If he was assassinated in the palace, why was he mummified in so poor a manner? To quote from my JARCE article: "Clearly, those that performed the embalming did not have access to the proper materials necessary: natron was not used, causing body fluids to remain, and no attempt had been made to remove the brain or insert linen. If the king had been killed in the palace by officials who had respect for the Theban monarchy yet wanted a new king to come to power, perhaps due to some weakness of Seqenenre, or if the king had been killed by Hyksos assassins, it would be expected that his body would be mummified properly. If he had been killed by people wishing to overthrow his dynasty—people who would have no need to show his body respect—they would have simply ignored or destroyed the corpse, rather than attempt to mummify it without the proper materials. Essentially, natron would surely have been used in any scenario in which some level of respect would need to have been shown to the body. The lack of this fundamental element of mummification practice shows that embalming occurred when there was no access to it, most probably when Seqenenre was away from Thebes or a major Theban controlled settlement."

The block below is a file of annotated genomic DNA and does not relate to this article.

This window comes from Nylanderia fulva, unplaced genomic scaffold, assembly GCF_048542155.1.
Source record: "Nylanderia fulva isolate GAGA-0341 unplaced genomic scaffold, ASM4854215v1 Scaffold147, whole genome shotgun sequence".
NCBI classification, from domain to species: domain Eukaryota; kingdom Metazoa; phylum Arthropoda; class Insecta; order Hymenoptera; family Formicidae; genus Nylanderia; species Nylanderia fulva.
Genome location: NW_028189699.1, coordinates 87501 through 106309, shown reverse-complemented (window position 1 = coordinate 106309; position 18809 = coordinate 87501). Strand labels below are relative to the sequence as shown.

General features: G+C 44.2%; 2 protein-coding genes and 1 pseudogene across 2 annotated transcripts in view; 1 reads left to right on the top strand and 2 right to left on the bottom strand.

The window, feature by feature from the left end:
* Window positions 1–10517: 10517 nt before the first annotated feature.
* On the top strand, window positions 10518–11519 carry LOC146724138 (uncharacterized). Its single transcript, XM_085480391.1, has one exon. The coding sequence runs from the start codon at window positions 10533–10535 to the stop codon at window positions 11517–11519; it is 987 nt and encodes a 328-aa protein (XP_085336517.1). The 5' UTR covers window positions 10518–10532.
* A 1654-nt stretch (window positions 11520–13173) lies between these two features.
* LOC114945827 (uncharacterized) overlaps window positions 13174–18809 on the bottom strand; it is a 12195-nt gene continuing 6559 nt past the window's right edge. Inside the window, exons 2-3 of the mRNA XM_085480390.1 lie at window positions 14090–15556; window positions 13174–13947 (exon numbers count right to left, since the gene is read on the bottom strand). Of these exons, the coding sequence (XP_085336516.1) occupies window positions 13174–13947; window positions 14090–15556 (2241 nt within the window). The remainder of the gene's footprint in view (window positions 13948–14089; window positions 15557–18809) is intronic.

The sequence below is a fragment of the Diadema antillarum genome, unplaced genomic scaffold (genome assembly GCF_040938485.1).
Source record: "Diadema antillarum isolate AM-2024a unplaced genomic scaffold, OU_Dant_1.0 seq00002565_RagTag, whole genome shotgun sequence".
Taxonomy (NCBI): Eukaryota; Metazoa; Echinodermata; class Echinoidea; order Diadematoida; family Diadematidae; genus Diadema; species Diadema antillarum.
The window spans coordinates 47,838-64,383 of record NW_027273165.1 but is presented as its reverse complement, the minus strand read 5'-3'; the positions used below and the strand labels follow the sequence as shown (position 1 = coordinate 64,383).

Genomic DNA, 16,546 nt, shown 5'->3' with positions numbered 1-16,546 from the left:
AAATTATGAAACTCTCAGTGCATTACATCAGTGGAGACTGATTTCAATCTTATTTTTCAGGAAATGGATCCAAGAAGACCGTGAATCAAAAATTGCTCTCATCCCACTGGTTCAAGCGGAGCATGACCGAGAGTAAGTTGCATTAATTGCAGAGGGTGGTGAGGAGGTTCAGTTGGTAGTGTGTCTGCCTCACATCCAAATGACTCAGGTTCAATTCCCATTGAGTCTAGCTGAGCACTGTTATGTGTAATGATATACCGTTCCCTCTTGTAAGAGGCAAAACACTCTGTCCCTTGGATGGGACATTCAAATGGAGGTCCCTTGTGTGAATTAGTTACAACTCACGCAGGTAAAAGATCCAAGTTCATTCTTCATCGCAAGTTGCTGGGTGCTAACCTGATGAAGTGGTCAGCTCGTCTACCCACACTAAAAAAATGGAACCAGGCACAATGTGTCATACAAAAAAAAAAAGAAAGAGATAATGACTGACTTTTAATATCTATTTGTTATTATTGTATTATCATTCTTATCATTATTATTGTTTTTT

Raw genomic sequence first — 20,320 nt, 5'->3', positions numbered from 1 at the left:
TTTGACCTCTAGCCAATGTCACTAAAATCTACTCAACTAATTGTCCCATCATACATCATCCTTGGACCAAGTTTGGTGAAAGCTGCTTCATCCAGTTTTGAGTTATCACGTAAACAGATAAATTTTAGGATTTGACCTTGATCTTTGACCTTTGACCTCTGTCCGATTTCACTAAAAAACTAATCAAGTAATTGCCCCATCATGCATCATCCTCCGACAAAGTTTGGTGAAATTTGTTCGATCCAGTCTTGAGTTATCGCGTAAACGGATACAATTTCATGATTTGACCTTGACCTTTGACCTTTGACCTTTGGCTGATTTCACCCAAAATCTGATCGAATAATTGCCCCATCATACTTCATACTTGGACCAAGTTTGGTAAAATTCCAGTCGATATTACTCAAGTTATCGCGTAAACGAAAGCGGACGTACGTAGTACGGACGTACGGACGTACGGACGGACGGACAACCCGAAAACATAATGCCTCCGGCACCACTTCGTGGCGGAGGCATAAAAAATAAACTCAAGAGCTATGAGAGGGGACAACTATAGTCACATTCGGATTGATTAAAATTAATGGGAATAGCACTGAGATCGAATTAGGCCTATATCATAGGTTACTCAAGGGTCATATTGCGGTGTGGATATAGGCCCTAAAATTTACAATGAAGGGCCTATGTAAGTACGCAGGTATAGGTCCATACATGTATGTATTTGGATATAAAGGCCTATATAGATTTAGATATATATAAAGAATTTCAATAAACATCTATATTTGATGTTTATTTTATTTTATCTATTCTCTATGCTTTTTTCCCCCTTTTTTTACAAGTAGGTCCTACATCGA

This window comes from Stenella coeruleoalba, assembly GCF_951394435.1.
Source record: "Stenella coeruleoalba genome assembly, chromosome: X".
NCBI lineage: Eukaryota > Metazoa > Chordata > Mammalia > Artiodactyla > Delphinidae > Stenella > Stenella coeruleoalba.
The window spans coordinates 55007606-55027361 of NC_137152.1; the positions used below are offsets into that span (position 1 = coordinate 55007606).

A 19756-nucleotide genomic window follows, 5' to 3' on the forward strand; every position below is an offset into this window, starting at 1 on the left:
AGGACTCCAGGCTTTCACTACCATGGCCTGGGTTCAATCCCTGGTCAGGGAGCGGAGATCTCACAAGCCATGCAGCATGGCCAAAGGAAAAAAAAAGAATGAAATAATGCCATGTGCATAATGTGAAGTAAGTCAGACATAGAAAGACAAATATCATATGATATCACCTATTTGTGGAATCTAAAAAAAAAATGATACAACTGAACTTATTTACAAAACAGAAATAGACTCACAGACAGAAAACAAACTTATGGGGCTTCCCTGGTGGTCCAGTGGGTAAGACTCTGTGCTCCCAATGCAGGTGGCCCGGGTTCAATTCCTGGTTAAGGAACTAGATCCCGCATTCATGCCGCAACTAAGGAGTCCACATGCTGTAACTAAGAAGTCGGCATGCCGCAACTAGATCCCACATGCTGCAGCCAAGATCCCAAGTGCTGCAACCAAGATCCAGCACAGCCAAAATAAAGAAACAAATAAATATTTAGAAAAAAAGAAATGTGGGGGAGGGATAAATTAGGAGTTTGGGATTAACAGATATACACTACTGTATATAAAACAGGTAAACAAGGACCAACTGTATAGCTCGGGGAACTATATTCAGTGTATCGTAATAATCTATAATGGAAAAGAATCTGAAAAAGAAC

Seqenenre's hand positions were probably simply a result of him lying on his front for some time after death, and need not be explained by paralysis.

Just some thoughts. Always good to see people discussing Seqenenre, and definitely interesting to hear the opinions of a forensic expert! I look forward to reading what future studies find!

June 11th Update

I recently received an email from a retired medical doctor, currently undertaking a PhD on mummies at Manchester Museum, regarding the medical analysis of Seqenenre in the show. Here's his comments:
I recently viewed the "Mummies Alive" programme on Seqenenre Tao. The point of particular interest at present is the claim by the Forensic Pathologist that Seqenenre might have been paralysed by a spear penetration between the occiput and the atlas and subsequently lived on for a significant period before death caused by a second episode of head trauma!